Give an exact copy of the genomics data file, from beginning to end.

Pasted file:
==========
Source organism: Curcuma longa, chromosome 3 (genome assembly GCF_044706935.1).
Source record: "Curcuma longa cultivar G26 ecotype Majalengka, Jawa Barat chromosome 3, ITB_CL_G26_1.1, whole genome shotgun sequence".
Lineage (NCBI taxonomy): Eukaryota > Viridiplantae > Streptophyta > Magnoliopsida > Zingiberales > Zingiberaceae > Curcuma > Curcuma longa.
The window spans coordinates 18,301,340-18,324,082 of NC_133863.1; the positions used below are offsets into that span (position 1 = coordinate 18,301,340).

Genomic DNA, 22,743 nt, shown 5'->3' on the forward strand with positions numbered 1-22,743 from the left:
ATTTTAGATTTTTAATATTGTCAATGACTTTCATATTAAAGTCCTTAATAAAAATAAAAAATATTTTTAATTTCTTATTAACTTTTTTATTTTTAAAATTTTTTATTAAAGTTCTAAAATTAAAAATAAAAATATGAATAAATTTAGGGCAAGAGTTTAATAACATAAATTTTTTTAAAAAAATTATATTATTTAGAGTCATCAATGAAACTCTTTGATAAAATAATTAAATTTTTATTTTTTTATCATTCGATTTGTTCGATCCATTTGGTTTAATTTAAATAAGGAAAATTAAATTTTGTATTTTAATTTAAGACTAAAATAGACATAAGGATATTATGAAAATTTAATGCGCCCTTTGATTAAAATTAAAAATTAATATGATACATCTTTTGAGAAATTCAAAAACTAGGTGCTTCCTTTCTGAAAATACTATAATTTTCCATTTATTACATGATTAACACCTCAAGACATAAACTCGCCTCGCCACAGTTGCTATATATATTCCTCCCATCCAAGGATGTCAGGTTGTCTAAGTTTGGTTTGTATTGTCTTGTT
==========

Source organism: Curcuma longa, chromosome 3 (genome assembly GCF_044706935.1).
Source record: "Curcuma longa cultivar G26 ecotype Majalengka, Jawa Barat chromosome 3, ITB_CL_G26_1.1, whole genome shotgun sequence".
Lineage (NCBI taxonomy): Eukaryota > Viridiplantae > Streptophyta > Magnoliopsida > Zingiberales > Zingiberaceae > Curcuma > Curcuma longa.
The window spans coordinates 18,301,340-18,324,082 of NC_133863.1; the positions used below are offsets into that span (position 1 = coordinate 18,301,340).

Genomic DNA, 22,743 nt, shown 5'->3' on the forward strand with positions numbered 1-22,743 from the left:
ATTTTAGATTTTTAATATTGTCAATGACTTTCATATTAAAGTCCTTAATAAAAATAAAAAATATTTTTAATTTCTTATTAACTTTTTTATTTTTAAAATTTTTTATTAAAGTTCTAAAATTAAAAATAAAAATATGAATAAATTTAGGGCAAGAGTTTAATAACATAAATTTTTTTAAAAAAATTATATTATTTAGAGTCATCAATGAAACTCTTTGATAAAATAATTAAATTTTTATTTTTTTATCATTCGATTTGTTCGATCCATTTGGTTTAATTTAAATAAGGAAAATTAAATTTTGTATTTTAATTTAAGACTAAAATAGACATAAGGATATTATGAAAATTTAATGCGCCCTTTGATTAAAATTAAAAATTAATATGATACATCTTTTGAGAAATTCAAAAACTAGGTGCTTCCTTTCTGAAAATACTATAATTTTCCATTTATTACATGATTAACACCTCAAGACATAAACTCGCCTCGCCACAGTTGCTATATATATTCCTCCCATCCAAGGATGTCAGGTTGTCTAAGTTTGGTTTGTATTGTCTTGTT